Trent Reznor, the front man for legendary industrial band Nine Inch Nails and the Academy Award-winning film composer who has never had the best things to say about record labels’ corporate influence on musicians like himself, is taking another stab at entrenched elements of the music industry.
Speaking to The New Yorker magazine for a long profile that came out this week, Reznor revealed that he is working with Interscope Records and Dr. Dre-branded audio equipment business Beats by Dre to develop a new music-streaming service. Currently known as Daisy, the new service is set to launch early next year.
Reznor said that the service "uses mathematics to offer suggestions to the listener,” but will also “present choices based partly on suggestions made by connoisseurs, making it a platform in which the machine and the human would collide more intimately."
Historically, Reznor has long been supportive of using disruptive means of distribution to release his music separately from what he calls the “creative meddling” and “criminal business practices” of the record industry. In 2008, he released the Nine Inch Nails record “The Slip” online with a pay-what-you-want model under a creative commons license, criticizing fellow musicians from Radiohead for only sharing a low-quality version of their album “In Rainbows” under a similar model.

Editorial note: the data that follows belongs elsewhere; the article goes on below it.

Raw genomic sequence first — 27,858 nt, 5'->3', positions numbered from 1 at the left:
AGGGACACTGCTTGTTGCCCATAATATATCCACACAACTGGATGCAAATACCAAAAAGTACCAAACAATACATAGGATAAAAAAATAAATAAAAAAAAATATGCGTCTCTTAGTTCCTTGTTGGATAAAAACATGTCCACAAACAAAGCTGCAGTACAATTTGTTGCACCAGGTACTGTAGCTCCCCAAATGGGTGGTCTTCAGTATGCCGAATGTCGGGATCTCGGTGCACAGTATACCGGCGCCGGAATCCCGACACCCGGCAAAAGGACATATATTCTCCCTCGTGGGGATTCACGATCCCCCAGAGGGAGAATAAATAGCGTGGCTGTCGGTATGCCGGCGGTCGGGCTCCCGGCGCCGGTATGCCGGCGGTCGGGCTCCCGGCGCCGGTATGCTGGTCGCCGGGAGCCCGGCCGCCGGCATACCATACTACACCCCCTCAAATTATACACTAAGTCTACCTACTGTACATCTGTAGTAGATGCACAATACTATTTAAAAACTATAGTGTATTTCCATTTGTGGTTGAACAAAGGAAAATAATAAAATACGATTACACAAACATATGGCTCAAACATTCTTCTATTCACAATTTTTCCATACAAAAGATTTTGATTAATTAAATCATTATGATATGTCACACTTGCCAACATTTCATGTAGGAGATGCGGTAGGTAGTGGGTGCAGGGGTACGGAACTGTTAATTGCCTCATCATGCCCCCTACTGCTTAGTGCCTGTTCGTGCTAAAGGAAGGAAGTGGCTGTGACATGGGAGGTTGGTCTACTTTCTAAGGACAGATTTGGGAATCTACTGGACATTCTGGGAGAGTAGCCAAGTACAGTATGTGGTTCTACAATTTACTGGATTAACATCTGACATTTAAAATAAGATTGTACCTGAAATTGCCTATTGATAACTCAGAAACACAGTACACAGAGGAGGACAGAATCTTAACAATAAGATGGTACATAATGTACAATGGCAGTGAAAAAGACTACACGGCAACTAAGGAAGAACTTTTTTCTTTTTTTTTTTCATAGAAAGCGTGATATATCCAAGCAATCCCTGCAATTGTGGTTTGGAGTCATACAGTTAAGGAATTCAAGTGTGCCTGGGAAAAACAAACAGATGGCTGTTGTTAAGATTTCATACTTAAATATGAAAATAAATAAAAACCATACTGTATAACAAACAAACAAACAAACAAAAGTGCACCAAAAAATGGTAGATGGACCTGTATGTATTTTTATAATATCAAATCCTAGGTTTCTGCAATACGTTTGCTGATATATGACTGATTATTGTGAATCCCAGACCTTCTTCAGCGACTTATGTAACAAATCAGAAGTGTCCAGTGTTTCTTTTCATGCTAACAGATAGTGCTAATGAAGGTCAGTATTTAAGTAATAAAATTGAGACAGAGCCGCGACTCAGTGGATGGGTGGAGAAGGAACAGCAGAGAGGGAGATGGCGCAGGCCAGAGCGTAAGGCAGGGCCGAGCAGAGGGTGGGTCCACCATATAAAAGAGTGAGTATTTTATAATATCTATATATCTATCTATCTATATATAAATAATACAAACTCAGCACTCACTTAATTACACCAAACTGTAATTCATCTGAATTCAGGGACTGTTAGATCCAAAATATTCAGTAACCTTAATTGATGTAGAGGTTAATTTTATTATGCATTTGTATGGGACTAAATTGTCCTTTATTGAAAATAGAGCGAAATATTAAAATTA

LA Weekly wrote at the time that the record was “Reznor’s solution -- however temporary -- to the problem of how a top-tier artist ought to release his art: not just free of charge but free of copyright chains.” Now, it seems that Reznor may have found a more permanent solution.
Yet this is not the first time that a rock star has gotten behind music streaming services, or even the first time a historically contentious musician has reconciled with corporate interests to help such a service. Just last week, the metal band Metallica ended their longstanding feud with Sean Parker over digital distribution of licensed content and made their full catalog available on Spotify.
But Reznor was quick to dismiss any similarities between Daisy and Spotify, criticizing the popular music service’s handling of its massive library.
"Here's sixteen million licensed pieces of music,’ they’ve said, but you’re not stumbling into anything,” Reznor said. “What's missing is a service that adds a layer of intelligent curation."
"That first wave of music presentation which felt magical, the one where the songs are chosen by algorithms that know who you listened to,” Reznor said, has now “begun to feel synthetic."
Instead, he described Daisy as being "like having your own guy when you go into the record store, who knows what you like but can also point you down some paths you wouldn't necessarily have encountered."
Spotify announced its own updates in its discovery and recommendation features last week at the same press conference settling its differences with Metallica.
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